A group of Dutch divers have planned a “ghost fishing” operation to remove abandoned fishing gear in Galway’s waters early next month.
The Netherlands-based non-profit Ghost Fishing Foundation will start Operation Stone and Pots on September 3 – the first of its kind in Ireland.
They aim to remove storm-driven fishing gear such as lines, nets, and lobster pots that have been lost at sea by fishermen.
This fishing gear often continues to trap and even kill sea animals – called ‘ghost fishing’ – which poses a potential threat to ocean wildlife such as sharks, fish or crustaceans.
Operation Stone and Pots follows on the tail of a report by An Taisce that only 8% of Irish beaches are clean.
But our ocean environment needs all the help it can get – especially after five beaked whales have been found dead on western Irish beaches in only one week.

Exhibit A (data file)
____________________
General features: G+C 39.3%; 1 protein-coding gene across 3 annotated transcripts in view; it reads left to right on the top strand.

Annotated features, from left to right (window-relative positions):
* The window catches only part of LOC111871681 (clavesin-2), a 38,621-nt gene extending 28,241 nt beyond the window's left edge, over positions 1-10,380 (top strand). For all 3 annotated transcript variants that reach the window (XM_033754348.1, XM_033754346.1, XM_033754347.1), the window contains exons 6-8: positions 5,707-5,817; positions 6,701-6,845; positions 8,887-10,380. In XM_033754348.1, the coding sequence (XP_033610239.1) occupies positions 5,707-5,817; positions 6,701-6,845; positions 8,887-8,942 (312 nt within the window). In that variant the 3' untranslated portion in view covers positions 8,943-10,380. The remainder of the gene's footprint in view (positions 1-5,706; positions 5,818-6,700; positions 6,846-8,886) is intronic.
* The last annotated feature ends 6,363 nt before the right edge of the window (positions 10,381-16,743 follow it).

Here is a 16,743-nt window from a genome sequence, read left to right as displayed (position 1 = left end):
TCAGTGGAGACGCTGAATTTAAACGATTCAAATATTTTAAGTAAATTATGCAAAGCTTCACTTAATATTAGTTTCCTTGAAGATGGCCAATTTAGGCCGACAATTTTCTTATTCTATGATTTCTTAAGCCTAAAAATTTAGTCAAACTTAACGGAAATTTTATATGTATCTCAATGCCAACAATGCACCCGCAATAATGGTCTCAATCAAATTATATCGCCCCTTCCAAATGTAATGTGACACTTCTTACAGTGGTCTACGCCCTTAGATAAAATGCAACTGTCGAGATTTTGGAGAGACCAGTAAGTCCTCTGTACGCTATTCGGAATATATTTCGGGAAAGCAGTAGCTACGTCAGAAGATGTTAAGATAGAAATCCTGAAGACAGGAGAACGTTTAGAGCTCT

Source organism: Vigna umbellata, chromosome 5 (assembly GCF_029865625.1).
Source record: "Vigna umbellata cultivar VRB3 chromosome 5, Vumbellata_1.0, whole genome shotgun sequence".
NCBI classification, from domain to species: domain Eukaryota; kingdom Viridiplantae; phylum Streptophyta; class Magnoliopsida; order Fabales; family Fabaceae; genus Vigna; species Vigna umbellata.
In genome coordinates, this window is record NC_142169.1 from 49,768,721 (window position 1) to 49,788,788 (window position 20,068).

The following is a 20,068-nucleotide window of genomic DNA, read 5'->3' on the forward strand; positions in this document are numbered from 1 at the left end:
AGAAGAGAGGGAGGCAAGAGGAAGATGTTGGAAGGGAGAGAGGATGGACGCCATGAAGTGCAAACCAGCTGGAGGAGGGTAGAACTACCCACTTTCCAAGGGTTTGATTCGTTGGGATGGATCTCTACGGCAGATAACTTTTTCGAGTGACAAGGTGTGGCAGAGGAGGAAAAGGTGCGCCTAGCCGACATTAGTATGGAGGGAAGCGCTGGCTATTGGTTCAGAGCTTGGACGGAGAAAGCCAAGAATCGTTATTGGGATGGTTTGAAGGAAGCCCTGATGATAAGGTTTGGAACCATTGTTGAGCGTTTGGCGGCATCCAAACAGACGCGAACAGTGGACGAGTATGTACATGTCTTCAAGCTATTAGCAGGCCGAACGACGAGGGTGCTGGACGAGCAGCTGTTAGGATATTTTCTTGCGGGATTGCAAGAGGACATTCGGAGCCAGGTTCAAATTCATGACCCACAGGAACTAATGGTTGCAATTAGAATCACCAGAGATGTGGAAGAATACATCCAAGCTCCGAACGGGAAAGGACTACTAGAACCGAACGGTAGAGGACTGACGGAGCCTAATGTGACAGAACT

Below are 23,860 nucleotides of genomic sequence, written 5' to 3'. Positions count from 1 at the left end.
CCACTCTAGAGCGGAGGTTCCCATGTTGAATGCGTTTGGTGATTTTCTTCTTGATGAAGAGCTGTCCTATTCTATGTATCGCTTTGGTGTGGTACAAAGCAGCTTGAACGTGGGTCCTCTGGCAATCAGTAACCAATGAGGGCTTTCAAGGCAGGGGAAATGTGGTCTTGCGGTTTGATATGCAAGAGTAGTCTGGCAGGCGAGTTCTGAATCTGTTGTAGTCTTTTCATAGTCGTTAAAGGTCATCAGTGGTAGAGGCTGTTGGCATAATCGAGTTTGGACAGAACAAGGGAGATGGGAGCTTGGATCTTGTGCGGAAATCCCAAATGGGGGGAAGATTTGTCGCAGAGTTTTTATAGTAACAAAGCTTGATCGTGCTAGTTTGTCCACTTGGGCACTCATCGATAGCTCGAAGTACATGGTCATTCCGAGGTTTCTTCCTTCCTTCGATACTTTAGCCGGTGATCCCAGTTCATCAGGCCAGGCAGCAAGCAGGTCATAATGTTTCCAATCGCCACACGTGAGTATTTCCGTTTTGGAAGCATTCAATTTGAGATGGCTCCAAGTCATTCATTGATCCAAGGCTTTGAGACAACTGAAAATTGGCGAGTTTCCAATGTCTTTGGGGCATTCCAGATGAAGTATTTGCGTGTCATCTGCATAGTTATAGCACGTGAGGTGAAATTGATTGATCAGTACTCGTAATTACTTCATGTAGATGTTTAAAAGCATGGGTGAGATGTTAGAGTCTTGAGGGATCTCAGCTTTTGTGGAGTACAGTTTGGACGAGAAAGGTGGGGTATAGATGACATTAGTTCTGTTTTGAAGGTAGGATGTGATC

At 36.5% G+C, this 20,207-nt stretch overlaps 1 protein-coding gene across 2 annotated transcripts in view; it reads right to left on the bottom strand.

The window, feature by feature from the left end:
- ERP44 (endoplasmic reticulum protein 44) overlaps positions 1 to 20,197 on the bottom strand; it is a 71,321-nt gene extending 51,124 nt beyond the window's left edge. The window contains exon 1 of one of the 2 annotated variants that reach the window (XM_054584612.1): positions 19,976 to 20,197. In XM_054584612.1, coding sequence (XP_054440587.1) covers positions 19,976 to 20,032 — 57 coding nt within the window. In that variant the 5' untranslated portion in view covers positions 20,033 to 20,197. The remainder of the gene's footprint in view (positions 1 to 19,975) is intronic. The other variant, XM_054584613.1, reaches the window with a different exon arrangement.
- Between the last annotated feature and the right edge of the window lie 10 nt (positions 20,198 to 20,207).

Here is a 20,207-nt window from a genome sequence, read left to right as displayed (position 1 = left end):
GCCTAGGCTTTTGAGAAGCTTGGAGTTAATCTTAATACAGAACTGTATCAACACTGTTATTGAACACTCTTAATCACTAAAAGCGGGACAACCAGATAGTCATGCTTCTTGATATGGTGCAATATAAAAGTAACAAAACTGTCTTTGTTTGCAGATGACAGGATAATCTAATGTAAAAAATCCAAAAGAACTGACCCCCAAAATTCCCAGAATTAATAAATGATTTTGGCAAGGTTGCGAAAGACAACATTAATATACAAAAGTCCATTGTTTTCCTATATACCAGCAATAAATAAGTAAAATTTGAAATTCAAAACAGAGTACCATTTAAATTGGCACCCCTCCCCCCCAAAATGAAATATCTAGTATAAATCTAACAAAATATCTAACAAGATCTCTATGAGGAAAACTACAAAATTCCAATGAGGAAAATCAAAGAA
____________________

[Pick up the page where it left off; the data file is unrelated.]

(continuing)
Six divers from the foundation will work for three days removing lobster pots and other ghost fishing gear from Galway Bay.
The gear will be returned to fishermen if they can be reused.
A preliminary dive this past May revealed a number of ghost lobster pots in Galway Bay.
Irish waters are known for their rich biodiversity – but ghost fishing gear kills millions of marine animals each year.
The public is invited to join the team for a presentation of the work of Ghost Fishing and a beach cleanup on Thursday, September 6th.
Those interested can follow Operation “Stone & Pots” on Facebook.